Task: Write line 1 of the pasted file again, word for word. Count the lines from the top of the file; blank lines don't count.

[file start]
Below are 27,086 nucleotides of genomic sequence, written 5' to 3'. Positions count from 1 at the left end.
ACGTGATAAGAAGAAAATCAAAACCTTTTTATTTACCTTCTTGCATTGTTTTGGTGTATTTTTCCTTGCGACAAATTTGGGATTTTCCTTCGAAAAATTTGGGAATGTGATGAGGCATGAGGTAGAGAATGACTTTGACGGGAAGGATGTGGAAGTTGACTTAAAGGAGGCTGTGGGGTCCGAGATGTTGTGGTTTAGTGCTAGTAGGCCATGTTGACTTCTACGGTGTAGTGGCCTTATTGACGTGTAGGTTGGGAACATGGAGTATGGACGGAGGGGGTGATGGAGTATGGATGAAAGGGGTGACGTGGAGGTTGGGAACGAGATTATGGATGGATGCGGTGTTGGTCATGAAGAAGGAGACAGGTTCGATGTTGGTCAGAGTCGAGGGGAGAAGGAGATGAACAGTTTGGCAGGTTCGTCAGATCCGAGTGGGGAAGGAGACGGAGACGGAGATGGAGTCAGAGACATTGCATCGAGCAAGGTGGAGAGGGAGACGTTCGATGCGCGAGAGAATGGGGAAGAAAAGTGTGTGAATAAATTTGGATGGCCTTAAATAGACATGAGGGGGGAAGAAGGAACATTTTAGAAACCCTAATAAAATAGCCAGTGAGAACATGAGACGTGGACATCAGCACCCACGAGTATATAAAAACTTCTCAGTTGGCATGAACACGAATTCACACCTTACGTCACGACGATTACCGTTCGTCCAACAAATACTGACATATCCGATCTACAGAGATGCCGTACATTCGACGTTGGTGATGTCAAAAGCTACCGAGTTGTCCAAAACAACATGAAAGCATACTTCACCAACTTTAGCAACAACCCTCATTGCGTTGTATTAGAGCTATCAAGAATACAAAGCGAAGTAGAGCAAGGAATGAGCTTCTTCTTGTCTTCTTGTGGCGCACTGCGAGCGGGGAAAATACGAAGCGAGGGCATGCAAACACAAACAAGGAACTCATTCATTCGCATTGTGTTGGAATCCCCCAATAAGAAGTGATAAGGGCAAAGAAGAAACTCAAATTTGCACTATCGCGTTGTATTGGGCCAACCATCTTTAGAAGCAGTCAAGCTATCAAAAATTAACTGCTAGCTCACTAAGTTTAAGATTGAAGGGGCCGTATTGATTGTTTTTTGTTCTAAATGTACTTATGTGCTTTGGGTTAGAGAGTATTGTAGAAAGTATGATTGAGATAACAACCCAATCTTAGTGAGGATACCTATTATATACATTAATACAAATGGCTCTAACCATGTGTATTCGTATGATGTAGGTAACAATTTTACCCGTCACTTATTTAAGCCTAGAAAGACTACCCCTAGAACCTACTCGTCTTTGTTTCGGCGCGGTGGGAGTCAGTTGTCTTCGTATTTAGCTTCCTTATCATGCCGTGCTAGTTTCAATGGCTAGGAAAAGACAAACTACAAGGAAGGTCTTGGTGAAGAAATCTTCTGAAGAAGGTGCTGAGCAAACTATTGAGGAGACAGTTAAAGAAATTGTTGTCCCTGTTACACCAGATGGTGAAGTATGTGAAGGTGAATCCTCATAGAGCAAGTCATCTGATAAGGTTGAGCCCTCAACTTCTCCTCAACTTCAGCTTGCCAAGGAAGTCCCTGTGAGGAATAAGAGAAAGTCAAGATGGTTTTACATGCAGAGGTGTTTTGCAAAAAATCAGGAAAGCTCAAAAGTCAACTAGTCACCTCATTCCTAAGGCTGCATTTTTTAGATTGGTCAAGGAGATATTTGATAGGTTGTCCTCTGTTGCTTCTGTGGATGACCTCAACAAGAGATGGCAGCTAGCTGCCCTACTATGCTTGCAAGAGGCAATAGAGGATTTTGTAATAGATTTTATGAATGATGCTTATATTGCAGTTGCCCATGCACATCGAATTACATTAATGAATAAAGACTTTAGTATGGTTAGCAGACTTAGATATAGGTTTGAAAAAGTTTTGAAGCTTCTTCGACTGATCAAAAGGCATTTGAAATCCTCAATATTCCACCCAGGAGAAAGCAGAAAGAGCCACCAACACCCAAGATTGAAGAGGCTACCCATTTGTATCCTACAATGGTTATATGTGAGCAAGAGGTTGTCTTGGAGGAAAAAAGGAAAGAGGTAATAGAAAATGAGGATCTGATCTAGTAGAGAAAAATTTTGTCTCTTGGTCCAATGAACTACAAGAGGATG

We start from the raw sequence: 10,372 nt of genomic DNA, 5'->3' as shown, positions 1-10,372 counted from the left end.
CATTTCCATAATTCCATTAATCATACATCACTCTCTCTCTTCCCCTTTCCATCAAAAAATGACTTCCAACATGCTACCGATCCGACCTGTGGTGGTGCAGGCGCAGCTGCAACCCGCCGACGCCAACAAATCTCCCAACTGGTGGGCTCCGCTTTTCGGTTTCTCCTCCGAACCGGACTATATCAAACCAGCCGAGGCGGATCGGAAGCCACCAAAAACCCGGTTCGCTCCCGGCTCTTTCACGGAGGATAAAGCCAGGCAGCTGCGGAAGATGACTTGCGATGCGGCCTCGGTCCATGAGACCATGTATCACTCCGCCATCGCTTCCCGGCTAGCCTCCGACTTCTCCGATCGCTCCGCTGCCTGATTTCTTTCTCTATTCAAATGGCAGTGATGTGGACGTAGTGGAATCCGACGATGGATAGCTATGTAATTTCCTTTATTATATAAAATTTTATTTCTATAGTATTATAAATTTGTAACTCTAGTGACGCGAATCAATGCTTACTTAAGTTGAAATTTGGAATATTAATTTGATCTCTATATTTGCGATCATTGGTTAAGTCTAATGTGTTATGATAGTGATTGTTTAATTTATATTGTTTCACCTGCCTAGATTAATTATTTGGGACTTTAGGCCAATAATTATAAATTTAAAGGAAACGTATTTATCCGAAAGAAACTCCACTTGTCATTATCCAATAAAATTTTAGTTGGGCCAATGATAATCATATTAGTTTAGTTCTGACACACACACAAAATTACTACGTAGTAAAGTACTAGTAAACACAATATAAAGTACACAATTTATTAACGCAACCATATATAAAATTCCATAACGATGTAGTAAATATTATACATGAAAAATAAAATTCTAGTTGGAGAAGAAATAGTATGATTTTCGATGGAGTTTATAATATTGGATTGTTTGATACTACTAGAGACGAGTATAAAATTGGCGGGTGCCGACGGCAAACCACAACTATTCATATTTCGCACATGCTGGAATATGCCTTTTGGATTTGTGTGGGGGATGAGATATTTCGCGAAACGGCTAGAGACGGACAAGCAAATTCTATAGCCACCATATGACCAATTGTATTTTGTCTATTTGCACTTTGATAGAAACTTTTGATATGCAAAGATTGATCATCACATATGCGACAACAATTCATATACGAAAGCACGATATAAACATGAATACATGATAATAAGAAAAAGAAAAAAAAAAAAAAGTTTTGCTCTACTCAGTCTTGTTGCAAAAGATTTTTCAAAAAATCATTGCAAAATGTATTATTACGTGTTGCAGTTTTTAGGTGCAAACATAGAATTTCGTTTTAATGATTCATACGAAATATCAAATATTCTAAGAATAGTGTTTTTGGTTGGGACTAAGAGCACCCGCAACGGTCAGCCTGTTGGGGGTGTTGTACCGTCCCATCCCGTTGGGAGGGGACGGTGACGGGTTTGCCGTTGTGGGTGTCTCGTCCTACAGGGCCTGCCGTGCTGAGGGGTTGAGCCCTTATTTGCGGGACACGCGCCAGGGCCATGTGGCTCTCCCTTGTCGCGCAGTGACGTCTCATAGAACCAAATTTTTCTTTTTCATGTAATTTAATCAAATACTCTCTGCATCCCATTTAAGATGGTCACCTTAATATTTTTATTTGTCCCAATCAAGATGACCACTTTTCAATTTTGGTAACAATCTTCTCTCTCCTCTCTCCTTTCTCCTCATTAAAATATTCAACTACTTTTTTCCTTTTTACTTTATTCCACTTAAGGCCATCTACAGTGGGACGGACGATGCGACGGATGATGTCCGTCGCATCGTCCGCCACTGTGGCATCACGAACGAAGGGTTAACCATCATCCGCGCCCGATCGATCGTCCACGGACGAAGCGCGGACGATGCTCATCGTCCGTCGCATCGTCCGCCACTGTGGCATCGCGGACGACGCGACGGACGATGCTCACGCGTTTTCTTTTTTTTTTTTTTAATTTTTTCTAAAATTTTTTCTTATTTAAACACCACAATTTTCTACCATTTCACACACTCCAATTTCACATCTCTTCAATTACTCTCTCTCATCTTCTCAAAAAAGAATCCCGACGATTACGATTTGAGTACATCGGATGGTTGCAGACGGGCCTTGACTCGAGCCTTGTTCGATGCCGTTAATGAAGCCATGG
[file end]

Below are 27,086 nucleotides of genomic sequence, written 5' to 3'. Positions count from 1 at the left end.